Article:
These wispons act like weapons and send enemies in your immediate path to the junk heap. They also come in many varieties like Burst, Asteroid, and Drill. These can make eliminating enemies infinitely easier when used well, and come in handy with navigation. The longer a person plays Sonic Forces, the more likely you are to unlock weapons that give additional benefits towards ring collecting, invulnerability, and speed.

And like any Sonic game, speed is the name of the game. The faster you can maneuver through the levels, the better score bonus you can get. Levels that have straight paths do marvellous jobs at giving players a true sense of speed. But, those levels that allow players to move in 3D environments highlight a problem with Sonic Forces. The physics affecting the player is bewildering. In my own playtime, I observed my character taking a tumble into a bottomless pit by sliding off of platforms despite the animation. That on its own would be a problem, but trying to make precision jumps in 2D levels presents new challenges.

Through a mixture of camera angles and awkward mid-air maneuvering, my character also suffered a fall into bottomless depths. These issues represent a gameplay issue that is present throughout Sonic Forces, all while adding a degree of difficulty to certain levels that wasn’t meant to be there. But that is where the difficulty begins and ends. Most of the levels do behave properly, and any slip or ill-timed jump can be quickly remedied. But that also extends to the few bosses that are in the game. Most of the bosses are preludes in how to defeat a later boss, however, a later battle with Infinite is unique and feels like the best challenge. Speaking of bosses, Sonic Forces is relatively low on them with only 7 true boss battles in the entire game. For a franchise that has had bosses after every level in previous games, it is a surprise to see them become such a rarity.

Outside of the regular stages, there are also a variety of secret stages, labelled Secret and EX Stages. These offer new challenges focused on a mechanic not present in the rest of the game. These aren’t necessary to beat the game, but shake-up the gameplay a bit for those who don’t mind the detour.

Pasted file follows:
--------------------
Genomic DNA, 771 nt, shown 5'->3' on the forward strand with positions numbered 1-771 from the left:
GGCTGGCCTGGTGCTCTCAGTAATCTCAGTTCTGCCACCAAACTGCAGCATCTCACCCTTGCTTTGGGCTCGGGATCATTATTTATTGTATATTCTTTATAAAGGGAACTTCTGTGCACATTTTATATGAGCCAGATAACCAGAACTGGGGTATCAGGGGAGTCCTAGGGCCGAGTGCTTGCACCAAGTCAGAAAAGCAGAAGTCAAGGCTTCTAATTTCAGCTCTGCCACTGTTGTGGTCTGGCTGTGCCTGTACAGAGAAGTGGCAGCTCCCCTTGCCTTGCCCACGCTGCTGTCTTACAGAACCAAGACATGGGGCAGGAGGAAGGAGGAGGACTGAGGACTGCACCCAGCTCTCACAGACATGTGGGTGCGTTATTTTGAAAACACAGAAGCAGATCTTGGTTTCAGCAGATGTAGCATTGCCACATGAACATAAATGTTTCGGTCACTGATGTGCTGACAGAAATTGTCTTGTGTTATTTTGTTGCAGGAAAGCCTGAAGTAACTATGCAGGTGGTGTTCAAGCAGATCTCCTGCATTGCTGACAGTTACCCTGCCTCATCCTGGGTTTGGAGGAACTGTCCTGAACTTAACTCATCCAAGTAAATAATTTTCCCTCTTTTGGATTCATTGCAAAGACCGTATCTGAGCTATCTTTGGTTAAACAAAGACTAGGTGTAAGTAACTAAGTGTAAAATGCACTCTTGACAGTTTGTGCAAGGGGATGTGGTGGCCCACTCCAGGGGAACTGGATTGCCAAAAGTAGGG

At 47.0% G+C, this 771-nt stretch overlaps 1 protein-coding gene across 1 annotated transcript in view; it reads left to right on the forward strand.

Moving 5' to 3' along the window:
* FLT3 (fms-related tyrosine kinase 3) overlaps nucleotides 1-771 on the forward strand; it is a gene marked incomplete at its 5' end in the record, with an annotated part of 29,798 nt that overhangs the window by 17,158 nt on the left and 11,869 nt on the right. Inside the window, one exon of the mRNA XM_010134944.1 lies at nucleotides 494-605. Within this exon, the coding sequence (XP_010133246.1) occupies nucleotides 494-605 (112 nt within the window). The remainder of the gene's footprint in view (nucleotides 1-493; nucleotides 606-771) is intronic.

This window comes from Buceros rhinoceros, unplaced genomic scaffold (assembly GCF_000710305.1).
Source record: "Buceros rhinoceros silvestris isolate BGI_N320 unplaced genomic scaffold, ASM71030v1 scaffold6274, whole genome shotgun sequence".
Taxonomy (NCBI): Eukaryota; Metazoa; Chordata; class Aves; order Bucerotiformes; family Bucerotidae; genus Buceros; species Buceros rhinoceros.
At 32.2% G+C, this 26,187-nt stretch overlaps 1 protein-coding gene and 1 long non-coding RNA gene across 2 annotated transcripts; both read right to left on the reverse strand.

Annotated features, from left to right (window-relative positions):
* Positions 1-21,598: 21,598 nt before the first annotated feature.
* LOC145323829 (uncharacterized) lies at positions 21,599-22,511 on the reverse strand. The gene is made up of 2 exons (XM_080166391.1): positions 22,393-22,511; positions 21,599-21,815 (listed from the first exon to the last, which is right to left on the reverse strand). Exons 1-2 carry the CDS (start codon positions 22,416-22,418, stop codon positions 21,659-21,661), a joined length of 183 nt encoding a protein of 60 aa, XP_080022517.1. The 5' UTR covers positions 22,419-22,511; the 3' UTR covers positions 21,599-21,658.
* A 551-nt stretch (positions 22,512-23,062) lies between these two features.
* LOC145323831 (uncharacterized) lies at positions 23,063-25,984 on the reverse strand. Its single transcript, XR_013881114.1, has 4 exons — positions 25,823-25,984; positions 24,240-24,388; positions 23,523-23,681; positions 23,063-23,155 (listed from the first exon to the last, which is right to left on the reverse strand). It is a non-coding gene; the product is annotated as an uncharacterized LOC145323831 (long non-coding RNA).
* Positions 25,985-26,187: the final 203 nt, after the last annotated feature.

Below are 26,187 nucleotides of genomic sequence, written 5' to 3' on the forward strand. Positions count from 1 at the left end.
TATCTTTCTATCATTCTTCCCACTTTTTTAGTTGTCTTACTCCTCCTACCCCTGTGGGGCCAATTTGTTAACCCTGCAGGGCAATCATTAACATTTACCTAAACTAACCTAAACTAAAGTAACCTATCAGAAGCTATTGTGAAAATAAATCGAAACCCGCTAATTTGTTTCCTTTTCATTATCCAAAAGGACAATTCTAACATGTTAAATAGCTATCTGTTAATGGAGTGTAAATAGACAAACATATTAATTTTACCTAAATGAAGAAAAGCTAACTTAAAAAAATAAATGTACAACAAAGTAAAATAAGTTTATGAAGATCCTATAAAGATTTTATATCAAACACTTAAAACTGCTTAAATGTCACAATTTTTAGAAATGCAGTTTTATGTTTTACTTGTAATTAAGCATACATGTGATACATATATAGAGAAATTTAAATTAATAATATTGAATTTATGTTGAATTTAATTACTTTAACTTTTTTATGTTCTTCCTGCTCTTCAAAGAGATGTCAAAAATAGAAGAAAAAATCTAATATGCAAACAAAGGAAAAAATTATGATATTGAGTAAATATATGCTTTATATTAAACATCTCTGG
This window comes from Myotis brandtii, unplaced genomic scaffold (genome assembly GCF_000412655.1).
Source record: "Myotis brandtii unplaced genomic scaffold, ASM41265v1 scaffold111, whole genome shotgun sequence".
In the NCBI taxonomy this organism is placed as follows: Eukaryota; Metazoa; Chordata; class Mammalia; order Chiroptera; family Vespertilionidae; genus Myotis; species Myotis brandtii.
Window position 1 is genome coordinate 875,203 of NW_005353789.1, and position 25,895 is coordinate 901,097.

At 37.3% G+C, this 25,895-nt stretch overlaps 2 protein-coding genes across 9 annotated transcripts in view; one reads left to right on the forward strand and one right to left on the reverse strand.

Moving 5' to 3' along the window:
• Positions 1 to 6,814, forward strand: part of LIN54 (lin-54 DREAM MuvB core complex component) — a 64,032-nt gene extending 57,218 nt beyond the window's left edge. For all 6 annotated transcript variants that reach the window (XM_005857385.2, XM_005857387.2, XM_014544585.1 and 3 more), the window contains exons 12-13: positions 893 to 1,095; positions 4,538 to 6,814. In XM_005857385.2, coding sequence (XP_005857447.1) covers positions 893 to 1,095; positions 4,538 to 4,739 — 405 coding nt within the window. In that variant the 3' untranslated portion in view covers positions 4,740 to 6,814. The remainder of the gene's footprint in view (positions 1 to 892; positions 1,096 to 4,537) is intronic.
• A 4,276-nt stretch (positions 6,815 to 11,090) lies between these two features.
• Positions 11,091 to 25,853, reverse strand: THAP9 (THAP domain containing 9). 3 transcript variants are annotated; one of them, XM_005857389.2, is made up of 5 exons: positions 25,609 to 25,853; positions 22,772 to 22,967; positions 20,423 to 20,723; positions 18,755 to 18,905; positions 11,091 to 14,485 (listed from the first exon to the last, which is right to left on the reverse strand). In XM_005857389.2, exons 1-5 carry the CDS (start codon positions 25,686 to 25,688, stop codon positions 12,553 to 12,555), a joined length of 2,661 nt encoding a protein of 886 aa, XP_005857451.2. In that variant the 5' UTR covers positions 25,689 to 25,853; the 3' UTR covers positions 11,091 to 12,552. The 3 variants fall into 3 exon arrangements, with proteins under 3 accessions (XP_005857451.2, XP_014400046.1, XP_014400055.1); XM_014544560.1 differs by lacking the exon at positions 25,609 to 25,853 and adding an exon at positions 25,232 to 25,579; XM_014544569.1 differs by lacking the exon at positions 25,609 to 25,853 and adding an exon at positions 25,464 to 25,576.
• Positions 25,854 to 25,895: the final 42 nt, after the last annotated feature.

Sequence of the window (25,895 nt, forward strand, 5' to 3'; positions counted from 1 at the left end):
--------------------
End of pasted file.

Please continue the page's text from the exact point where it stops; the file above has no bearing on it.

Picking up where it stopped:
Perhaps the biggest surprise of Sonic Forces is that it looks great. Modern Sonic and Player Character levels, in particular, have a surprising amount of detail to the environments in both the foreground and background. The Casino Forest, in particular, looked vivid and alive while playing with lighting effects and details in the neon lighting. Sonic Forces also manages to offer a stable 60 frames per second at mostly 1080p. On Xbox One X, the game will sometimes give a resolution of more than 1080p. However, only certain stages reach that enhanced resolution.

Sonic Forces also boasts a robust soundtrack that keeps optimistic tones that are a hallmark of the series. There are even a few songs that will be played at key moments with vocalization. In particular is a song called “Fist Bump” that is far catchier then it has any right to be. Part of that is due to the vocalizations of Douglas Robb, better known as the lead singer for Hoobastank.

Also worthy of praise is the presentation, as an effect used by the Infinite is used throughout the menus while transitioning. While playing the story, the map of your stages and missions looks like a RISK board while Sonic and his friends attempt to liberate the world. Menus are consistently clean and easy to understand, even when creating the player character.


Sonic Forces tries to give Sonic fans what they want by mixing up the formula and having a custom character does go some way to achieving that. It also strives to be a game that is easy on the eyes and has a soundtrack that got my toe tapping while zipping around. However, the slippery and clunky physics makes some stages more needlessly frustrating than the rest of the game. The greatest failure of Sonic Forces is that it has plenty of good ideas that are hampered by poor gameplay execution.